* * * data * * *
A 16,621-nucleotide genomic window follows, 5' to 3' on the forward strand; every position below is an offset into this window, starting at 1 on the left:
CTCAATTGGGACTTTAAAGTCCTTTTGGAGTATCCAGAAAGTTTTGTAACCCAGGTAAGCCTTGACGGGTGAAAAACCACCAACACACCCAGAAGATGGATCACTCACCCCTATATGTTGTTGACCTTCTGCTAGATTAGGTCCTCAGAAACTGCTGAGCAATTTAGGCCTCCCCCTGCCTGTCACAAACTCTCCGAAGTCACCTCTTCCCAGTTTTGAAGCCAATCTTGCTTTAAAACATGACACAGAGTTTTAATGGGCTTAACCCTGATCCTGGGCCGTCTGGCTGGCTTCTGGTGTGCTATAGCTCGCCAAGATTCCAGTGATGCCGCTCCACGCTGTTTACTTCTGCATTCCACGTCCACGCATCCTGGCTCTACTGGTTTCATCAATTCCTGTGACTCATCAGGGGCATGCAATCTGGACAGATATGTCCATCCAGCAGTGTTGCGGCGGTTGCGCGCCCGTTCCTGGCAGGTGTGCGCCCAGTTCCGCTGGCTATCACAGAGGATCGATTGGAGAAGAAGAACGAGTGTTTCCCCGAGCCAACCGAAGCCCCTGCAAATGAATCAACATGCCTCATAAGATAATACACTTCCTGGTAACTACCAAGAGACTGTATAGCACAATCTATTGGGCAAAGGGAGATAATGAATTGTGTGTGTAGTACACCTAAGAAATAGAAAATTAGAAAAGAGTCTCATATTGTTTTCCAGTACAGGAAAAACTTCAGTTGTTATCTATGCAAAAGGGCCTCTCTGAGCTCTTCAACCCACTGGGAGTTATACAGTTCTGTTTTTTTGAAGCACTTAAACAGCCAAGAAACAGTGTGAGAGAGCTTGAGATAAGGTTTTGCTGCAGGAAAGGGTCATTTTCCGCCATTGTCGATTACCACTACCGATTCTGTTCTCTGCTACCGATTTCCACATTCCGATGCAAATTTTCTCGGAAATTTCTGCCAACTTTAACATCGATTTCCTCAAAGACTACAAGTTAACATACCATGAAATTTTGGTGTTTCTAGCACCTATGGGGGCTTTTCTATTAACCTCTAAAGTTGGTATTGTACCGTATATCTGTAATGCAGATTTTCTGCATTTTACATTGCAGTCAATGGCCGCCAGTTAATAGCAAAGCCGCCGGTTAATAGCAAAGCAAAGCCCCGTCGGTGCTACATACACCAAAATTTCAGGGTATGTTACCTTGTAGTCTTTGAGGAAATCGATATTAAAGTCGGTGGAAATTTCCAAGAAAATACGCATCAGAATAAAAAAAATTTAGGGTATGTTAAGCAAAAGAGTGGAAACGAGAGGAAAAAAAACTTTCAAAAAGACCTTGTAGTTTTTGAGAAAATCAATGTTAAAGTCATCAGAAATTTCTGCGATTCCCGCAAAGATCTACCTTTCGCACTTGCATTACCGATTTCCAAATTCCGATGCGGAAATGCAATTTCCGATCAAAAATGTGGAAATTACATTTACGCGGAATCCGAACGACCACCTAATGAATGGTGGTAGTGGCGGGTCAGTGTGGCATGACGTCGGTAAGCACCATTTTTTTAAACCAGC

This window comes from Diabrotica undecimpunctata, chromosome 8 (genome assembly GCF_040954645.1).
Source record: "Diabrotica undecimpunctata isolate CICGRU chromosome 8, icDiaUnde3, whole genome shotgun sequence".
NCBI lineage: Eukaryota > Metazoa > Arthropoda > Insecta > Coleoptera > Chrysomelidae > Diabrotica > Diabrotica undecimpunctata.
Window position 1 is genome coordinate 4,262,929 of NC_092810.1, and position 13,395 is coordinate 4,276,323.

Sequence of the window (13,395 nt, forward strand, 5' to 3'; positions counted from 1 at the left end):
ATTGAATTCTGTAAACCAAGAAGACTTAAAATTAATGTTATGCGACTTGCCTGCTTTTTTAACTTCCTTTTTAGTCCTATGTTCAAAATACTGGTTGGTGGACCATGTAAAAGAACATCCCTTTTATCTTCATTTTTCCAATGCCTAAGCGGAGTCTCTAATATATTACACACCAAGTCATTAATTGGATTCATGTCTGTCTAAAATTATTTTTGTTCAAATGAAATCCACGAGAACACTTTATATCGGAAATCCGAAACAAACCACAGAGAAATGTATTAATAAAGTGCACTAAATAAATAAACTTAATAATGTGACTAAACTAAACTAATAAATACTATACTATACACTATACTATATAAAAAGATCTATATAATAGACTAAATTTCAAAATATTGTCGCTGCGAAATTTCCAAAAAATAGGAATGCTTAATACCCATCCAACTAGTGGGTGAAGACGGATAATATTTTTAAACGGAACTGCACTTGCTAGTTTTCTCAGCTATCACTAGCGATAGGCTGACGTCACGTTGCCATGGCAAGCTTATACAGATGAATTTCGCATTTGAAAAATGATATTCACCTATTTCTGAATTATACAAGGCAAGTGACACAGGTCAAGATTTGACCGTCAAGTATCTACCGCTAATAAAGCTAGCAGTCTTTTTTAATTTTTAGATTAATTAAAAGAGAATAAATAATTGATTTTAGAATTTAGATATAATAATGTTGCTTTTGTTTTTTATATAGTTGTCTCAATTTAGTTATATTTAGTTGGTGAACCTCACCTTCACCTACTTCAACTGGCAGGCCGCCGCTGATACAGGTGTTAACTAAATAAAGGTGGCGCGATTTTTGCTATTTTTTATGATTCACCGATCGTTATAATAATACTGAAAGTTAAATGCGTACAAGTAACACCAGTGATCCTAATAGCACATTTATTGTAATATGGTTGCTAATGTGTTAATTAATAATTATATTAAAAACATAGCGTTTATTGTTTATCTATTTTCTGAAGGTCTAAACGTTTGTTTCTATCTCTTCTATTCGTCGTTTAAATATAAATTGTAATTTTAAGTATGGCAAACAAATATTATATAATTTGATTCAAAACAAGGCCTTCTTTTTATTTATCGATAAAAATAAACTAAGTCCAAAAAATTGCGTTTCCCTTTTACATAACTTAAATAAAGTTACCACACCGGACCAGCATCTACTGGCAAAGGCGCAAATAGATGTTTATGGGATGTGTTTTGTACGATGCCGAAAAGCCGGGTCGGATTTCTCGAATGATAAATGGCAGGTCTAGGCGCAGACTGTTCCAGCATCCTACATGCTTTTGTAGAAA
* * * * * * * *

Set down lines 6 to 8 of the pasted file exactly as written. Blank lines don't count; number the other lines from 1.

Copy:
Window position 1 is genome coordinate 4,262,929 of NC_092810.1, and position 13,395 is coordinate 4,276,323.

Sequence of the window (13,395 nt, forward strand, 5' to 3'; positions counted from 1 at the left end):
ATTGAATTCTGTAAACCAAGAAGACTTAAAATTAATGTTATGCGACTTGCCTGCTTTTTTAACTTCCTTTTTAGTCCTATGTTCAAAATACTGGTTGGTGGACCATGTAAAAGAACATCCCTTTTATCTTCATTTTTCCAATGCCTAAGCGGAGTCTCTAATATATTACACACCAAGTCATTAATTGGATTCATGTCTGTCTAAAATTATTTTTGTTCAAATGAAATCCACGAGAACACTTTATATCGGAAATCCGAAACAAACCACAGAGAAATGTATTAATAAAGTGCACTAAATAAATAAACTTAATAATGTGACTAAACTAAACTAATAAATACTATACTATACACTATACTATATAAAAAGATCTATATAATAGACTAAATTTCAAAATATTGTCGCTGCGAAATTTCCAAAAAATAGGAATGCTTAATACCCATCCAACTAGTGGGTGAAGACGGATAATATTTTTAAACGGAACTGCACTTGCTAGTTTTCTCAGCTATCACTAGCGATAGGCTGACGTCACGTTGCCATGGCAAGCTTATACAGATGAATTTCGCATTTGAAAAATGATATTCACCTATTTCTGAATTATACAAGGCAAGTGACACAGGTCAAGATTTGACCGTCAAGTATCTACCGCTAATAAAGCTAGCAGTCTTTTTTAATTTTTAGATTAATTAAAAGAGAATAAATAATTGATTTTAGAATTTAGATATAATAATGTTGCTTTTGTTTTTTATATAGTTGTCTCAATTTAGTTATATTTAGTTGGTGAACCTCACCTTCACCTACTTCAACTGGCAGGCCGCCGCTGATACAGGTGTTAACTAAATAAAGGTGGCGCGATTTTTGCTATTTTTTATGATTCACCGATCGTTATAATAATACTGAAAGTTAAATGCGTACAAGTAACACCAGTGATCCTAATAGCACATTTATTGTAATATGGTTGCTAATGTGTTAATTAATAATTATATTAAAAACATAGCGTTTATTGTTTATCTATTTTCTGAAGGTCTAAACGTTTGTTTCTATCTCTTCTATTCGTCGTTTAAATATAAATTGTAATTTTAAGTATGGCAAACAAATATTATATAATTTGATTCAAAACAAGGCCTTCTTTTTATTTATCGATAAAAATAAACTAAGTCCAAAAAATTGCGTTTCCCTTTTACATAACTTAAATAAAGTTACCACACCGGACCAGCATCTACTGGCAAAGGCGCAAATAGATGTTTATGGGATGTGTTTTGTACGATGCCGAAAAGCCGGGTCGGATTTCTCGAATGATAAATGGCAGGTCTAGGCGCAGACTGTTCCAGCATCCTACATGCTTTTGTAGAAA